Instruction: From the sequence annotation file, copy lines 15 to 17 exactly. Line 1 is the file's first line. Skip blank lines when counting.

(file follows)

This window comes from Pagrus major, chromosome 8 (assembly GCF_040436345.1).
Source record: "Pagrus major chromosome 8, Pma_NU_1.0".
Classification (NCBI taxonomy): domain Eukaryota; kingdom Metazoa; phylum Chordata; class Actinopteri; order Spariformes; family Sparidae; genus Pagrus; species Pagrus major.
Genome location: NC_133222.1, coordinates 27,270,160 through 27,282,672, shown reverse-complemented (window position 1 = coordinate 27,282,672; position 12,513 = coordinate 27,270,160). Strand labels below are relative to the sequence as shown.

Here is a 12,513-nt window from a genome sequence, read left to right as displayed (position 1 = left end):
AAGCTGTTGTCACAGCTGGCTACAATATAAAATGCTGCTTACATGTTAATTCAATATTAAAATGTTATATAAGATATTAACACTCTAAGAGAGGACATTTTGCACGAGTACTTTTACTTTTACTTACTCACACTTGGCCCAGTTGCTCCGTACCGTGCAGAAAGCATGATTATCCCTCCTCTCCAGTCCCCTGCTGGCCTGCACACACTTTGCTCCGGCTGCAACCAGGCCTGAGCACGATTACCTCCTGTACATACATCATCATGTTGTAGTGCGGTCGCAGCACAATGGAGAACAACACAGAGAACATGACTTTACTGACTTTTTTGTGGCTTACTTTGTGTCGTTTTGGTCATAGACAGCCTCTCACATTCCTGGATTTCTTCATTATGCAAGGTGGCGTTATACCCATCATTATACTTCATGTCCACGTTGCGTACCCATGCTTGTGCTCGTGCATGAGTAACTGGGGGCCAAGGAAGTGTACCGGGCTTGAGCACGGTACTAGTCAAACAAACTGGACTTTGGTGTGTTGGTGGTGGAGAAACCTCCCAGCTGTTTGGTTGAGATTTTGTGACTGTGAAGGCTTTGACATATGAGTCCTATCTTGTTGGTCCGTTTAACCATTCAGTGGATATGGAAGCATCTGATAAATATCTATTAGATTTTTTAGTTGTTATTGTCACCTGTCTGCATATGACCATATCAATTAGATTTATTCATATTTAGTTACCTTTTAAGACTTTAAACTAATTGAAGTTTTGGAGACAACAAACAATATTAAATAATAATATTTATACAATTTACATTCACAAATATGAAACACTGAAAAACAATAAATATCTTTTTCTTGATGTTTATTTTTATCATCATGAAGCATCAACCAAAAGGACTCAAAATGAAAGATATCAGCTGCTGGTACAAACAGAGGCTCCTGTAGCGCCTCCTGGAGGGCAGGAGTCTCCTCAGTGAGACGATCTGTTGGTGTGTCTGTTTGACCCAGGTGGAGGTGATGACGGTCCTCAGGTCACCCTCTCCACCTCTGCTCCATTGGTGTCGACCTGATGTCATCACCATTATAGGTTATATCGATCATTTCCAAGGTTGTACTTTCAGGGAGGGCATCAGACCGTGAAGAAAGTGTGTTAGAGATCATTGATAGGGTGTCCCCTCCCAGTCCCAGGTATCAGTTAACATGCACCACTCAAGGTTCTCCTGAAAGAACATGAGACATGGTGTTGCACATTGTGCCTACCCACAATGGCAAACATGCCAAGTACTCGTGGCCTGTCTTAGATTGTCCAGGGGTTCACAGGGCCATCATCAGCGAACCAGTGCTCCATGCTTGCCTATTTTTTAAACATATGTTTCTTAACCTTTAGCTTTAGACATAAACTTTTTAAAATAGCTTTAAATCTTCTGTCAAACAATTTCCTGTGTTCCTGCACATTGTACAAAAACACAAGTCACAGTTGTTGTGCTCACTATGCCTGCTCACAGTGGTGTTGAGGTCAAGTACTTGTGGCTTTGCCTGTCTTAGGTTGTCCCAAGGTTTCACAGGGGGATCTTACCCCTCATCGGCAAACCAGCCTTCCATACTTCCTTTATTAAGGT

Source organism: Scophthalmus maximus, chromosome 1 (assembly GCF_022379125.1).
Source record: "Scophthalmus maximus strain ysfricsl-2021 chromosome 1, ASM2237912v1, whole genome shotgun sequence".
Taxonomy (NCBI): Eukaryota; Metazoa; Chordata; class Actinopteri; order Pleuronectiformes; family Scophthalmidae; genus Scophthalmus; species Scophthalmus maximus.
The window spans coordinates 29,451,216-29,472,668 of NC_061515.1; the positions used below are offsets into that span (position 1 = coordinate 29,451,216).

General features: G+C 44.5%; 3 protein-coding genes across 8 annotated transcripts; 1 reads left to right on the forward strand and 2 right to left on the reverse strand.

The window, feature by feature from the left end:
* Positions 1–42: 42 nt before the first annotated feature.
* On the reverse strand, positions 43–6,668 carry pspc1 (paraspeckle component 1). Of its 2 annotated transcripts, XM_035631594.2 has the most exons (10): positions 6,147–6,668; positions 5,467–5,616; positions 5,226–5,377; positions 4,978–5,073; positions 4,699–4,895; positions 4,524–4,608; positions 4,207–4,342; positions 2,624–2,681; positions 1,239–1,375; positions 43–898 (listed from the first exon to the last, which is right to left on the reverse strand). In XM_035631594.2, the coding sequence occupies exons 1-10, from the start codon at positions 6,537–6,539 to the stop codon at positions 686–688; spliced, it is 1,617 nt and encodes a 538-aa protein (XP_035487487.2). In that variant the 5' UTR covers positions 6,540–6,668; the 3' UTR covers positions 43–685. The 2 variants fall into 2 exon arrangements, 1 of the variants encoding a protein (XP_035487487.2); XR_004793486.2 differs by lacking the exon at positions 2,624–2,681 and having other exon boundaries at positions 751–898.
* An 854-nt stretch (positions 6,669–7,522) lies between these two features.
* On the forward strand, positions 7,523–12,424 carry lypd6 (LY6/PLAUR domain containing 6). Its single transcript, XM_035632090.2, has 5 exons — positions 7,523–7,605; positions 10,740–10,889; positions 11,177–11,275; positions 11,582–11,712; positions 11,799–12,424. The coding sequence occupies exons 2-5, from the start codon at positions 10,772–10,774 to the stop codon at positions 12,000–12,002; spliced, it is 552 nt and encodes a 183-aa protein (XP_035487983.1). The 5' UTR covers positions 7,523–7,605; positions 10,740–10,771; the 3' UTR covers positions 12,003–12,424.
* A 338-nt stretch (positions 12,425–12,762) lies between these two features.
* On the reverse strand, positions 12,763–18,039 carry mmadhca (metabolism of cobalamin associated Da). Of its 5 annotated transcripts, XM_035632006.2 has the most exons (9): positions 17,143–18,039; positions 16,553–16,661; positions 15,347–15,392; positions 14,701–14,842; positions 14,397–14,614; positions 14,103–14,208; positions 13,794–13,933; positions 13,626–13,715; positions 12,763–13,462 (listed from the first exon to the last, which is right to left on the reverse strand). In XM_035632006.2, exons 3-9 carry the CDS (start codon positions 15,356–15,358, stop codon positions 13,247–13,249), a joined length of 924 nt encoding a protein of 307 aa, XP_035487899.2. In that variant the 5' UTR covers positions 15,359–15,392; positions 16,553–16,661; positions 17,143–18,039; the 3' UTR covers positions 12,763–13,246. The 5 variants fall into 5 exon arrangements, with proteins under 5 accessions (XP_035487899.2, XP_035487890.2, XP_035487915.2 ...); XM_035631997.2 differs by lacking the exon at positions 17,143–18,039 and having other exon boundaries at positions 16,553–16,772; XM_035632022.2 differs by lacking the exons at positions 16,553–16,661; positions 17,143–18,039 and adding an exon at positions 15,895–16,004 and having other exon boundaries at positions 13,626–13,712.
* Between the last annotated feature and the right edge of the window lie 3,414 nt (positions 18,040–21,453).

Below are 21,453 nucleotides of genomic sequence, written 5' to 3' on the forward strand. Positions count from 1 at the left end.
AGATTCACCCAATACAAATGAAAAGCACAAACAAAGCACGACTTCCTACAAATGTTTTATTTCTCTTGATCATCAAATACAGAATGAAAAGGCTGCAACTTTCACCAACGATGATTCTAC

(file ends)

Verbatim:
* An 854-nt stretch (positions 6,669–7,522) lies between these two features.
* On the forward strand, positions 7,523–12,424 carry lypd6 (LY6/PLAUR domain containing 6). Its single transcript, XM_035632090.2, has 5 exons — positions 7,523–7,605; positions 10,740–10,889; positions 11,177–11,275; positions 11,582–11,712; positions 11,799–12,424. The coding sequence occupies exons 2-5, from the start codon at positions 10,772–10,774 to the stop codon at positions 12,000–12,002; spliced, it is 552 nt and encodes a 183-aa protein (XP_035487983.1). The 5' UTR covers positions 7,523–7,605; positions 10,740–10,771; the 3' UTR covers positions 12,003–12,424.
* A 338-nt stretch (positions 12,425–12,762) lies between these two features.